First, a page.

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Volume 85 Issue 38 | p. 9 | News of The Week
Issue Date: September 17, 2007

Evolved Enzyme Adds Sugars

Mutant glycosyltransferase makes range of aryl glycosides for drug discovery
Department: Education | Collection: Life Sciences
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Mutant glycosyltransferase (left) catalyzes addition of a variety of sugars (red) to aryl organics bearing a range of substituents (R') and to oleandomycin (lower right), the native enzyme's substrate. Mutated residues are spheres, and substrates are stick representations.
Credit: Gavin J. Williams
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Mutant glycosyltransferase (left) catalyzes addition of a variety of sugars (red) to aryl organics bearing a range of substituents (R') and to oleandomycin (lower right), the native enzyme's substrate. Mutated residues are spheres, and substrates are stick representations.
Credit: Gavin J. Williams

Glycosyltransferase enzymes are a pretty fussy lot. They catalyze the addition of sugars to other sugars or to natural products, but they'll only do this for a limited range of substrates. A research team has now created a modified glycosyltransferase that is considerably more liberal, catalyzing the addition of a variety of "donor" sugars to a wide range of aryl "acceptor" substrates to yield a range of aryl glycosides.

Sugar-containing compounds tend to be good drug candidates, and the mutant glycosyltransferase will make it easier to synthesize sugar-derivatized compounds that can be tested for bioactivity.

The modified glycosyltransferase was developed by postdocs Gavin J. Williams and Changsheng Zhang and pharmaceutical sciences professor Jon S. Thorson of the University of Wisconsin, Madison. They took a bacterial glycosyltransferase that works with a limited range of donors and acceptors and turned it into one that's much more "promiscuous" (Nat. Chem. Biol., DOI: 10.1038/nchembio.2007.28).

The natural glycosyltransferase they started with accelerates the addition of either of just two sugars, glucose or deoxyglucose, to the natural product oleandomycin in Streptomyces bacteria. Using a technique called directed evolution, the researchers generated random mutations in the gene for the enzyme, introduced the mutated genes into bacteria, and used them to express mutant enzymes. They screened the mutants for activity by using engineered fluorescent acceptor substrates that stopped shining when enzymes attached sugars to them.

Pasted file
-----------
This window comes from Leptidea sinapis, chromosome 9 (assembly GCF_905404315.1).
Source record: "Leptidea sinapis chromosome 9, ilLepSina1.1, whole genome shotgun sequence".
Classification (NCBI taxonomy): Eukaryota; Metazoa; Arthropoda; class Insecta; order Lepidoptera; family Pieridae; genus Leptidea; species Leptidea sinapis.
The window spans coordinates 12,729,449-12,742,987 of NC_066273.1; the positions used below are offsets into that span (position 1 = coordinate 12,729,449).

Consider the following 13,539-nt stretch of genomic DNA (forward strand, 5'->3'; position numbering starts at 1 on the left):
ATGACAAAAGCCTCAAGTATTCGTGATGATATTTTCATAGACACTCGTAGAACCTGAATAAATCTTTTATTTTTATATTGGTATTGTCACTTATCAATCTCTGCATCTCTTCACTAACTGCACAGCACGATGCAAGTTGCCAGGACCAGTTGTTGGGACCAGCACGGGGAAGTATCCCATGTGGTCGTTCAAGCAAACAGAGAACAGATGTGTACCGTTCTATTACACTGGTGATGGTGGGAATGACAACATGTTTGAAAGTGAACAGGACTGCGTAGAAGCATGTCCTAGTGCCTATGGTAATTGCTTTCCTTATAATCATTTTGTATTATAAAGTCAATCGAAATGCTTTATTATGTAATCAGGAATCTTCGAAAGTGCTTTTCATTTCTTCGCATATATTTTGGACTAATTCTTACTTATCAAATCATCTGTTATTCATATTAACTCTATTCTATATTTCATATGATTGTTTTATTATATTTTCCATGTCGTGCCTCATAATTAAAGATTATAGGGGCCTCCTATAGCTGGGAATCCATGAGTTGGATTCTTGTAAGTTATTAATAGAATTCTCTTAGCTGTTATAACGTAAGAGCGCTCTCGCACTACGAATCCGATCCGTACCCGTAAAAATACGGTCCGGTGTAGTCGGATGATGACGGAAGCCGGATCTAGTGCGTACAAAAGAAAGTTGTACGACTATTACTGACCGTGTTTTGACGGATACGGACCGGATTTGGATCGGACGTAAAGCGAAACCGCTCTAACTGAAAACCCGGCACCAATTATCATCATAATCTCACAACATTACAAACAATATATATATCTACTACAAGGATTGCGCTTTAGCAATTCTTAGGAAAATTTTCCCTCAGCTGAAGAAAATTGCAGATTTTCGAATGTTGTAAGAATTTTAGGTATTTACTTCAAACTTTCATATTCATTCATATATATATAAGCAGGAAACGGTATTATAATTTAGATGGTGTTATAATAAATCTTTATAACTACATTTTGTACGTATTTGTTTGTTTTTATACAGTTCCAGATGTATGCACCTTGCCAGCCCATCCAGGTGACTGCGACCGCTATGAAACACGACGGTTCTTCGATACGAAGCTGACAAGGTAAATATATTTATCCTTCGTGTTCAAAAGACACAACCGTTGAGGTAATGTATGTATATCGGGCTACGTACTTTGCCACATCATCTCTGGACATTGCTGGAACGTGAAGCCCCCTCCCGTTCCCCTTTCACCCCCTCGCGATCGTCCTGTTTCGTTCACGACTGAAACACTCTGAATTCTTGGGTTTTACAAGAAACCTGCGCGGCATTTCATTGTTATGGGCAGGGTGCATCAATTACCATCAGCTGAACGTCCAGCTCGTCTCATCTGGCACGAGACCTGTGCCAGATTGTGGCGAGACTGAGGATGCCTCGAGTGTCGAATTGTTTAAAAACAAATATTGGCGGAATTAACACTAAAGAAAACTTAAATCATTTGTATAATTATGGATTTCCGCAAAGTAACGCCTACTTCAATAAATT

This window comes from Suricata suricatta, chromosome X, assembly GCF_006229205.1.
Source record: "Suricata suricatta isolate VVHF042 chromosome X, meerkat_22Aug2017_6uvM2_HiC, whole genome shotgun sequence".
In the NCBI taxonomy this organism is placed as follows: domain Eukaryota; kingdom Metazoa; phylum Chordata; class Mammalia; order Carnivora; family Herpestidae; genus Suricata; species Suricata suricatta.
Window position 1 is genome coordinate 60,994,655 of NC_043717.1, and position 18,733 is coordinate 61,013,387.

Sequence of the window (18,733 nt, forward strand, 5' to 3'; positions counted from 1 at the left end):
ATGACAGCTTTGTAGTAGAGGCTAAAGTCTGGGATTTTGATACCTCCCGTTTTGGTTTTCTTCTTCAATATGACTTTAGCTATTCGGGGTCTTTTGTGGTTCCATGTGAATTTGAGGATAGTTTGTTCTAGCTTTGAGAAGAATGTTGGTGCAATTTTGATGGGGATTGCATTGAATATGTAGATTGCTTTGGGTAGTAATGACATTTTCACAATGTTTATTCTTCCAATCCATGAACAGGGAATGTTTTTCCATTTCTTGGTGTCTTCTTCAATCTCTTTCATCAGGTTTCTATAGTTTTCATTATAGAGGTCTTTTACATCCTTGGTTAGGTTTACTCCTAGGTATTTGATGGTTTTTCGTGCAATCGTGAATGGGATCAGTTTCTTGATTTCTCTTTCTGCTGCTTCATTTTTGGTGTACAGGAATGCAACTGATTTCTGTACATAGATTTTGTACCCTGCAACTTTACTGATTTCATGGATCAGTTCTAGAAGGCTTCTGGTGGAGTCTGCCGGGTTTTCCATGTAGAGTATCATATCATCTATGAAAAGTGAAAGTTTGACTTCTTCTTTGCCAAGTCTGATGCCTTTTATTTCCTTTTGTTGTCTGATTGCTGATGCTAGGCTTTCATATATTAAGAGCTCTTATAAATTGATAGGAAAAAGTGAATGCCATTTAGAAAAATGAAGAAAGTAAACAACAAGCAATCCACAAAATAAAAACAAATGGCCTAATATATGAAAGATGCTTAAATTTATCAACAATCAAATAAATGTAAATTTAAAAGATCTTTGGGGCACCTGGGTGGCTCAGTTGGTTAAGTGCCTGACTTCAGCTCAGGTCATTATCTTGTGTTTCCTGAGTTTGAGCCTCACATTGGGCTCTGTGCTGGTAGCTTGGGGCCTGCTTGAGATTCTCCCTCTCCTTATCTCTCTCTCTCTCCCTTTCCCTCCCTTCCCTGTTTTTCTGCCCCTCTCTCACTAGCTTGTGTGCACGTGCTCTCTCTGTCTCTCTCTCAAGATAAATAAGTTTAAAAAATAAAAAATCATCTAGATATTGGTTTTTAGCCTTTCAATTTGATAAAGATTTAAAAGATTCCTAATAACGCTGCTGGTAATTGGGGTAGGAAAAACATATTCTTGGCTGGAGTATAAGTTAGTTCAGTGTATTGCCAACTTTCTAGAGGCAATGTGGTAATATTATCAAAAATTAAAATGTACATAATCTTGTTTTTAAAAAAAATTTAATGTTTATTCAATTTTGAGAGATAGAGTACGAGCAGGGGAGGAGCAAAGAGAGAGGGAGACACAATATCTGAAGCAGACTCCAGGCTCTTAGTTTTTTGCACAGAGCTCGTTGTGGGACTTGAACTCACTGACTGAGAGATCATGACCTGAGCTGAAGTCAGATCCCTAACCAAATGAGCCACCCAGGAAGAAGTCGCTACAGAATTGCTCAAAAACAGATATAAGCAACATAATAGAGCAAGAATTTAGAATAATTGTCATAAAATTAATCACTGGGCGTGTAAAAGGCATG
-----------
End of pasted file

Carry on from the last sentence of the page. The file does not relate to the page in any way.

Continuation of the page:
This strategy enabled them to identify several mutants with greatly liberalized substrate selectivity. They combined the most promising mutations in one gene to create their promiscuous glycosyltransferase. Whereas the natural enzyme works with just two sugar donors, the mutant version used 15 of 22 the researchers tried. And instead of adding the sugars only to oleandomycin, it adds them to a wide range of aryl organic compounds. Thorson's group is currently studying the enzyme to see whether it works on other substrates as well.

Thorson notes that the only other glycosyltransferase that has been "evolved" before attaches sugars to other sugars. In contrast, the one evolved by Thorson's group adds sugars to aryl compounds, a type of activity likely to be more broadly useful for drug discovery.

"Our understanding of structure and specificity is not yet sufficient for this to be done on a design basis, hence the need for directed-evolution strategies," comments chemistry professor Stephen G. Withers of the University of British Columbia, who evolved the earlier glycosyltransferase. He says the Thorson group's enzyme "will be of particular importance for the generation of antibiotics that contain unusual sugars."

 
Chemical & Engineering News
ISSN 0009-2347
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